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Airscape: The Fall of Gravity PC Review

Can an octopus change how you see the world? If you said yes, then you should stop talking out loud; your coworkers will think you’re crazy. But I would go onto say that you are right, especially when it comes to Airscape: The Fall of Gravity, a game where your little octopus avatar shows you that everything, even up and down, are just a matter of perspective.

Airscape: The Fall of Gravity is the newest gravity defying, action platformer from Cross-Product. Airscape begins with your plucky little octopus swimming through the ocean blue without a care in the world. “What a perfectly peaceful world,” you think, “What could possibly go wrong?” The answer is plenty, as giant lasers shoot through the water dragging your little octopus up and out of the ocean. This alien-like abduction is just the beginning of many adventures for our octopus hero, soon he’ll be fighting robots, dodging UFOs, and even traveling to the void of outer-space.

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In Airscape, you control the aforementioned octopus and your job is to rescue all of your little sea critter friends from the cold, unfeeling clutches of the “motorized menace,” a race of robots who are, for some reason, obsessed with keeping sea life in captivity (Oh man, are the mechanized menace supposed to represent humans?).  As the first level opens you’ll find yourself alone on dry land. At this point Airscape plays like your run-of-the-mill platformer; you can move left, you can move right, you can jump. But you’ll quickly discover what makes Airscape so innovative and fun is the gravity and physics mechanics. In Airscape, every platform and floating island has it’s own gravitational field. Meaning that jumping from one platform to another shifts the character, and the camera’s orientation to a new plane of gravity. This gravity shifting mechanic means that the game’s camera is almost constantly rotating as you jump from mini planet to mini-planet like some kind of eight-legged Petit Prince. This mechanic takes on a whole new dimension when your environment changes from dry land to underwater. When you go underwater your speed, momentum, rules of physics, even the control scheme changes.

Having the gameplay shift so dramatically within a level feels very novel in an indie platformer, it’s refreshing to see such an emphasis put on keeping the gameplay varied, I find that too often games will introduce one interesting element or mechanic and then hope that that is enough to hold you interest through the end of the game. The developer cannot be accused of resting on their laurels, even in the final stages of the game, new types of environments are introduced that have their own twists on the gameplay, such as the space levels which add a low-gravity element to your character’s movement. Cross-Product also keeps the gameplay varied by giving you new octopi to control as you progress through the game. Each new octopus that you unlock has their own set of abilities, such as teleportation or flight, that can help you progress further in the game while also making areas in previous levels easier to beat.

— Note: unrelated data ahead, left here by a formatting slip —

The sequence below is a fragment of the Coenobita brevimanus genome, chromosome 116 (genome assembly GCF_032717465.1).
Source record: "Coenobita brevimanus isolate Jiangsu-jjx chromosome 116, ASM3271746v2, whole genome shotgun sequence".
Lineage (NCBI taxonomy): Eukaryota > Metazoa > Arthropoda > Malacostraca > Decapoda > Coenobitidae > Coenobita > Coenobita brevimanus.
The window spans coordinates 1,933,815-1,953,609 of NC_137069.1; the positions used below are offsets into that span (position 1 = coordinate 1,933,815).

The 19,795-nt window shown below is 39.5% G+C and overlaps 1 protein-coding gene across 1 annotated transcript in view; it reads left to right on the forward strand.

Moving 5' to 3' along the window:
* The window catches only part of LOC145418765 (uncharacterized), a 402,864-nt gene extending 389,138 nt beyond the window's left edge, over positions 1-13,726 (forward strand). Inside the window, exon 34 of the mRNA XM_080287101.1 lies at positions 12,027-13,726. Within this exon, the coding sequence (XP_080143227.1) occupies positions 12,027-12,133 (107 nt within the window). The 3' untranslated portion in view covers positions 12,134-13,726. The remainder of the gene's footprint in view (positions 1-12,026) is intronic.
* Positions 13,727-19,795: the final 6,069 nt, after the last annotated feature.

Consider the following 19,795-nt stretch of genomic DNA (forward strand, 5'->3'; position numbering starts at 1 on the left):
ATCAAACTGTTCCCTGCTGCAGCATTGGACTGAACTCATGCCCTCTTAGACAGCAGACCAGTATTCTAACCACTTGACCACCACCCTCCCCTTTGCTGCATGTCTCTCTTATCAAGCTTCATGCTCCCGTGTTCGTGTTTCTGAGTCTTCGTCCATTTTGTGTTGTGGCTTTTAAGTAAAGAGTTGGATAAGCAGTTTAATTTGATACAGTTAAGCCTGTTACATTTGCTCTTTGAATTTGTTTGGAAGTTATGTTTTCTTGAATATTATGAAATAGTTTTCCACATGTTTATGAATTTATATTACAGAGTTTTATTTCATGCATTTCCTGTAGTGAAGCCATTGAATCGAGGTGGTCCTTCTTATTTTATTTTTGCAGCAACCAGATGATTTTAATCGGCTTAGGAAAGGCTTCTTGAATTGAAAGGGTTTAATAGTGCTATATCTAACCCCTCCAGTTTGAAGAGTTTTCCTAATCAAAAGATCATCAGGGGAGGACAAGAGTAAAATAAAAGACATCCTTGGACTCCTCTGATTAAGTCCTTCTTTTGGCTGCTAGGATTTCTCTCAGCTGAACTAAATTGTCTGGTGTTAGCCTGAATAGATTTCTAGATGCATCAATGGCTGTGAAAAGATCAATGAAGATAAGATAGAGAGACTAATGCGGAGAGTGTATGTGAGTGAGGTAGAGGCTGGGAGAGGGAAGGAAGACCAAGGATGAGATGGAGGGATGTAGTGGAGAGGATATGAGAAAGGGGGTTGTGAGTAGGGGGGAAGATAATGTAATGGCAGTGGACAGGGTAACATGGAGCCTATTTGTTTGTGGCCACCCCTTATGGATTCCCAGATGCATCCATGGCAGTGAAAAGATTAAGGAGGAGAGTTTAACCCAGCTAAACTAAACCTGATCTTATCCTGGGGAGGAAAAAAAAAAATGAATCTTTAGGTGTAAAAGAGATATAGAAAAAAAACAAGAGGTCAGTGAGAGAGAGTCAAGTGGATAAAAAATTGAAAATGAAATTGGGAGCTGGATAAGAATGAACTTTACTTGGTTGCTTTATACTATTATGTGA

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Graphically, Airscape is very pretty, and compliments the gameplay well. The game doesn’t give you much in the way of backstory for any of the characters, but the art style conveys so much personality that the whole game feels like it could have been based on a pre-existing children’s cartoon. The sound design is also excellent; the score bounces happily along, perfectly matching the overall mood of the game. The sound also changes as you move in and out of the different areas of a level. For example, when your character is underwater, both the in-game sound and the music become slightly muffled. This helps to further immerse you into the game world and helps it to seem more fully realized.

I have very few issues to complain about in Airscape, but if I were asked on how to improve the game, my main issue would be its difficulty. Airscape is definitely challenging; getting past some of the level’s obstacles sometimes requires multiple deaths and retries. I’m not trying to criticize the game for being too difficult, I actually find it refreshing to see a game that doesn’t hold the player’s hand through the whole experience. But, for a game that is so charming and cartoonish, I think the game’s difficulty could be prohibitive to younger or more casual players. So my main suggestion would be to add an “easy” game mode, where your octopus would be able to sustain damage and still keep going rather than dying after one hit.

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Airscape: The Fall of gravity is an action platformer that delivers on all that it promises. The gravity defying physics, inventive level design, and variety of charming characters all come together to make an extremely enjoyable gaming experience. Even though some may find the game’s difficulty to be daunting, it never feels like the game is being sadistically hard. Anyone who’s a fan of challenging, action platformers will definitely find plenty to keep them entertained.

9 out of 10